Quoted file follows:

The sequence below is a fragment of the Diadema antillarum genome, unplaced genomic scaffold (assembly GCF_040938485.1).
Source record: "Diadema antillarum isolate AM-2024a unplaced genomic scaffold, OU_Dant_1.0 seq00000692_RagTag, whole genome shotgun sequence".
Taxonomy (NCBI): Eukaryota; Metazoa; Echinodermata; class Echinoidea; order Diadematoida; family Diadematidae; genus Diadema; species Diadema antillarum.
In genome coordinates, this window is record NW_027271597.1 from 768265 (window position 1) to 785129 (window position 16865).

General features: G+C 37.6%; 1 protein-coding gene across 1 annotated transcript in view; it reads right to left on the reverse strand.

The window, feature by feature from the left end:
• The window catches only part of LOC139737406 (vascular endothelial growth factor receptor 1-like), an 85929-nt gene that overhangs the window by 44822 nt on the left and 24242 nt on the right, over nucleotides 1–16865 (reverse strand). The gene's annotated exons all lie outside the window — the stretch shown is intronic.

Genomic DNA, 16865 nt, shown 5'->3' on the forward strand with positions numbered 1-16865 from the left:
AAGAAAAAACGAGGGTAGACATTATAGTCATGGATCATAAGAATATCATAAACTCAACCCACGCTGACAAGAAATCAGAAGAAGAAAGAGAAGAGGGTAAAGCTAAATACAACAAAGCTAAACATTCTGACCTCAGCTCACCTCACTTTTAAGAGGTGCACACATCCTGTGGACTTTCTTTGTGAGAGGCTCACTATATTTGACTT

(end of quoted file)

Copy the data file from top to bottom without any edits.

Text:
The sequence below is a fragment of the Diadema antillarum genome, unplaced genomic scaffold (assembly GCF_040938485.1).
Source record: "Diadema antillarum isolate AM-2024a unplaced genomic scaffold, OU_Dant_1.0 seq00000692_RagTag, whole genome shotgun sequence".
Taxonomy (NCBI): Eukaryota; Metazoa; Echinodermata; class Echinoidea; order Diadematoida; family Diadematidae; genus Diadema; species Diadema antillarum.
In genome coordinates, this window is record NW_027271597.1 from 768265 (window position 1) to 785129 (window position 16865).

General features: G+C 37.6%; 1 protein-coding gene across 1 annotated transcript in view; it reads right to left on the reverse strand.

The window, feature by feature from the left end:
• The window catches only part of LOC139737406 (vascular endothelial growth factor receptor 1-like), an 85929-nt gene that overhangs the window by 44822 nt on the left and 24242 nt on the right, over nucleotides 1–16865 (reverse strand). The gene's annotated exons all lie outside the window — the stretch shown is intronic.

Genomic DNA, 16865 nt, shown 5'->3' on the forward strand with positions numbered 1-16865 from the left:
AAGAAAAAACGAGGGTAGACATTATAGTCATGGATCATAAGAATATCATAAACTCAACCCACGCTGACAAGAAATCAGAAGAAGAAAGAGAAGAGGGTAAAGCTAAATACAACAAAGCTAAACATTCTGACCTCAGCTCACCTCACTTTTAAGAGGTGCACACATCCTGTGGACTTTCTTTGTGAGAGGCTCACTATATTTGACTT